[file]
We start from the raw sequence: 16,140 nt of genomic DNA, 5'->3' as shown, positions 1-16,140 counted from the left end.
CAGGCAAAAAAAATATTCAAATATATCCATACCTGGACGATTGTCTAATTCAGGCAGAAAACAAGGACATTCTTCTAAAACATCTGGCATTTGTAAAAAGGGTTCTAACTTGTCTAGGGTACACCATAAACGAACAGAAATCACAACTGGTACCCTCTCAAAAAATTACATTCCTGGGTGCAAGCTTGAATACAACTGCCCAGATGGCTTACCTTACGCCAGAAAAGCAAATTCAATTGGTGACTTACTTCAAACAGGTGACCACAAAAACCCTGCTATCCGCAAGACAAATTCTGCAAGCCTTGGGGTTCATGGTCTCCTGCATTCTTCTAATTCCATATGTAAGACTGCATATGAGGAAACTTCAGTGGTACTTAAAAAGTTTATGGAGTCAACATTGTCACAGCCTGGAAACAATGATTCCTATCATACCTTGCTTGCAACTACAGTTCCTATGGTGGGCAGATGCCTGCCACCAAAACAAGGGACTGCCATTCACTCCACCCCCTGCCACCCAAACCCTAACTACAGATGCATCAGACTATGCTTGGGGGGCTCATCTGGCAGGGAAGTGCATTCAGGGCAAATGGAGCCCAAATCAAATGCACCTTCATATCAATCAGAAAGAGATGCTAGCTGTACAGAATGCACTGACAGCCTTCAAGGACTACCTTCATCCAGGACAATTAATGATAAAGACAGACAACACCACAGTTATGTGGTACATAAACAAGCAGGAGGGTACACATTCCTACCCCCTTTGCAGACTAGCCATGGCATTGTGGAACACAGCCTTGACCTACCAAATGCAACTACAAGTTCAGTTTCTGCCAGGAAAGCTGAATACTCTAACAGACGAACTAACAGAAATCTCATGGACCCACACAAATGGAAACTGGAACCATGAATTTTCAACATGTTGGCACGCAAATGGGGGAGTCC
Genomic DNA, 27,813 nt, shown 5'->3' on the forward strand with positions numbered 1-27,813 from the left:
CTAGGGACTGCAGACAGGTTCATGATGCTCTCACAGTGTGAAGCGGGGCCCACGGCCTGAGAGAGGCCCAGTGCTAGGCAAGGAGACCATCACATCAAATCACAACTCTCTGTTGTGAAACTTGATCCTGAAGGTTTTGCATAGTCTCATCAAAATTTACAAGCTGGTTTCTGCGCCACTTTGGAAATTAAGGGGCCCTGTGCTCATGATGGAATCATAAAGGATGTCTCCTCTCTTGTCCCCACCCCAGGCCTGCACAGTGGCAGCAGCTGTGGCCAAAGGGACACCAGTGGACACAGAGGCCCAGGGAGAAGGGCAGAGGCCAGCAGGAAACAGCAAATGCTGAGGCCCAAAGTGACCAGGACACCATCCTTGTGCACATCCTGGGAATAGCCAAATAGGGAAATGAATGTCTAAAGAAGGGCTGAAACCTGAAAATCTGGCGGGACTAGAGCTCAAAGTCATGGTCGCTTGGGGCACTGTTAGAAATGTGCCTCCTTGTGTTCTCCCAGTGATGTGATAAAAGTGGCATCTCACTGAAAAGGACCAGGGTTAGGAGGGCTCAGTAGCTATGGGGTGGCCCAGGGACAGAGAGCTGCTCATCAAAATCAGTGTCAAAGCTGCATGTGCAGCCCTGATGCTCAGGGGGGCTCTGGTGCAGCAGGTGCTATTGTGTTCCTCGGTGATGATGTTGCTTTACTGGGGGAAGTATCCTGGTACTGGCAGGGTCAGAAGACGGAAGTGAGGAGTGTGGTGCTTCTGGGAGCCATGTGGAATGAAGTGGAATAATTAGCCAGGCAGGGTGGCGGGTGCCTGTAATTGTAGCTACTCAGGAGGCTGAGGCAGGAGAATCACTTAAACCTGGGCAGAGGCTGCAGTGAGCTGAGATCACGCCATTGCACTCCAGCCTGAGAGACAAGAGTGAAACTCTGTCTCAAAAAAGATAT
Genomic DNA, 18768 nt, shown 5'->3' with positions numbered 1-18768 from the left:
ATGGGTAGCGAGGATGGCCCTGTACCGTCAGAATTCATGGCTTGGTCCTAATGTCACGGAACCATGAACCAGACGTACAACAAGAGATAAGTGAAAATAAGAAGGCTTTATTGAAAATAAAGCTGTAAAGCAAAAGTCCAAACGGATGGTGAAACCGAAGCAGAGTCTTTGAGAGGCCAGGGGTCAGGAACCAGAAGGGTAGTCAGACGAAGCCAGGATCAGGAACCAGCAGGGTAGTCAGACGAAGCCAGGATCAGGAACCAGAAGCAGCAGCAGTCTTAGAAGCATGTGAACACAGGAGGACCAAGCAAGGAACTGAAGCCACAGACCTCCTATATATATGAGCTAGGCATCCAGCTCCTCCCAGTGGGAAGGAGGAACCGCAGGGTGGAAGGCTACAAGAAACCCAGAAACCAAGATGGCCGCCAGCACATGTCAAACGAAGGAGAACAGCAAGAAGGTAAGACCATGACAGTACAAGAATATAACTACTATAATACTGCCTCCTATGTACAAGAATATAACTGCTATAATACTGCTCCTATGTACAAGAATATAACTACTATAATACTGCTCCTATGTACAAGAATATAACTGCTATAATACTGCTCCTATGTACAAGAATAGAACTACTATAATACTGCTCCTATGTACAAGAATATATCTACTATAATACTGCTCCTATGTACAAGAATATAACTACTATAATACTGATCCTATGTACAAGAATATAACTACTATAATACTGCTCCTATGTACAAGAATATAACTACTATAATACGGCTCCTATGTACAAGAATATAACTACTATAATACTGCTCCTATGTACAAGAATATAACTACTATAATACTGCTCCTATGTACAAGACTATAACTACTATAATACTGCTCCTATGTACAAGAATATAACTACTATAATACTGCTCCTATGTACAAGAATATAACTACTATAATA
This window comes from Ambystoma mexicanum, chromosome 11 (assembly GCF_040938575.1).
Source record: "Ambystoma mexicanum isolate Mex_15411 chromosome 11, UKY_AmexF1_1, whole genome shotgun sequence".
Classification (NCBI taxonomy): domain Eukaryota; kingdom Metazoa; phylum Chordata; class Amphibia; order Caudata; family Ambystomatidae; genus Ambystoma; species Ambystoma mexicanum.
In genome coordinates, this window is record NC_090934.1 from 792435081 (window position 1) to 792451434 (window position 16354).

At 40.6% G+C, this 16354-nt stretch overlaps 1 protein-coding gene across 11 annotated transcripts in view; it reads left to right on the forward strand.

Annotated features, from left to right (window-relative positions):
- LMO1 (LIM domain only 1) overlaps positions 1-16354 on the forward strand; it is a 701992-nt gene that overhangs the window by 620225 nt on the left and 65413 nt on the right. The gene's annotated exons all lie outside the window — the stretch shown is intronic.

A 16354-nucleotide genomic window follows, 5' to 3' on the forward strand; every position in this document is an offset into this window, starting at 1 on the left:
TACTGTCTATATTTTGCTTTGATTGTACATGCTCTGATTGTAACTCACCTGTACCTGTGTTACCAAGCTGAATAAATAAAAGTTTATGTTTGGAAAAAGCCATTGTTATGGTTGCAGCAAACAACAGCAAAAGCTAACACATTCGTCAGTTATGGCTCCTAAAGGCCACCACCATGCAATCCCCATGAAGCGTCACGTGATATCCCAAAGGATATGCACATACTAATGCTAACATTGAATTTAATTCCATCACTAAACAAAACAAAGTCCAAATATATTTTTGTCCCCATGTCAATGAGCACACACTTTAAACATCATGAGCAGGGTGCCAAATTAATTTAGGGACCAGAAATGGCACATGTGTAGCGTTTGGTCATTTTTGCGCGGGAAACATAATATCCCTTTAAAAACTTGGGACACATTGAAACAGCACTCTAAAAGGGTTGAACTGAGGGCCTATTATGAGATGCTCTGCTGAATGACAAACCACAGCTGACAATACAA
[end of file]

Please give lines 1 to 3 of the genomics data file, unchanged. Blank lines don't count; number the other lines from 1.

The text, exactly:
We start from the raw sequence: 16,140 nt of genomic DNA, 5'->3' as shown, positions 1-16,140 counted from the left end.
CAGGCAAAAAAAATATTCAAATATATCCATACCTGGACGATTGTCTAATTCAGGCAGAAAACAAGGACATTCTTCTAAAACATCTGGCATTTGTAAAAAGGGTTCTAACTTGTCTAGGGTACACCATAAACGAACAGAAATCACAACTGGTACCCTCTCAAAAAATTACATTCCTGGGTGCAAGCTTGAATACAACTGCCCAGATGGCTTACCTTACGCCAGAAAAGCAAATTCAATTGGTGACTTACTTCAAACAGGTGACCACAAAAACCCTGCTATCCGCAAGACAAATTCTGCAAGCCTTGGGGTTCATGGTCTCCTGCATTCTTCTAATTCCATATGTAAGACTGCATATGAGGAAACTTCAGTGGTACTTAAAAAGTTTATGGAGTCAACATTGTCACAGCCTGGAAACAATGATTCCTATCATACCTTGCTTGCAACTACAGTTCCTATGGTGGGCAGATGCCTGCCACCAAAACAAGGGACTGCCATTCACTCCACCCCCTGCCACCCAAACCCTAACTACAGATGCATCAGACTATGCTTGGGGGGCTCATCTGGCAGGGAAGTGCATTCAGGGCAAATGGAGCCCAAATCAAATGCACCTTCATATCAATCAGAAAGAGATGCTAGCTGTACAGAATGCACTGACAGCCTTCAAGGACTACCTTCATCCAGGACAATTAATGATAAAGACAGACAACACCACAGTTATGTGGTACATAAACAAGCAGGAGGGTACACATTCCTACCCCCTTTGCAGACTAGCCATGGCATTGTGGAACACAGCCTTGACCTACCAAATGCAACTACAAGTTCAGTTTCTGCCAGGAAAGCTGAATACTCTAACAGACGAACTAACAGAAATCTCATGGACCCACACAAATGGAAACTGGAACCATGAATTTTCAACATGTTGGCACGCAAATGGGGGAGTCC
Genomic DNA, 27,813 nt, shown 5'->3' on the forward strand with positions numbered 1-27,813 from the left: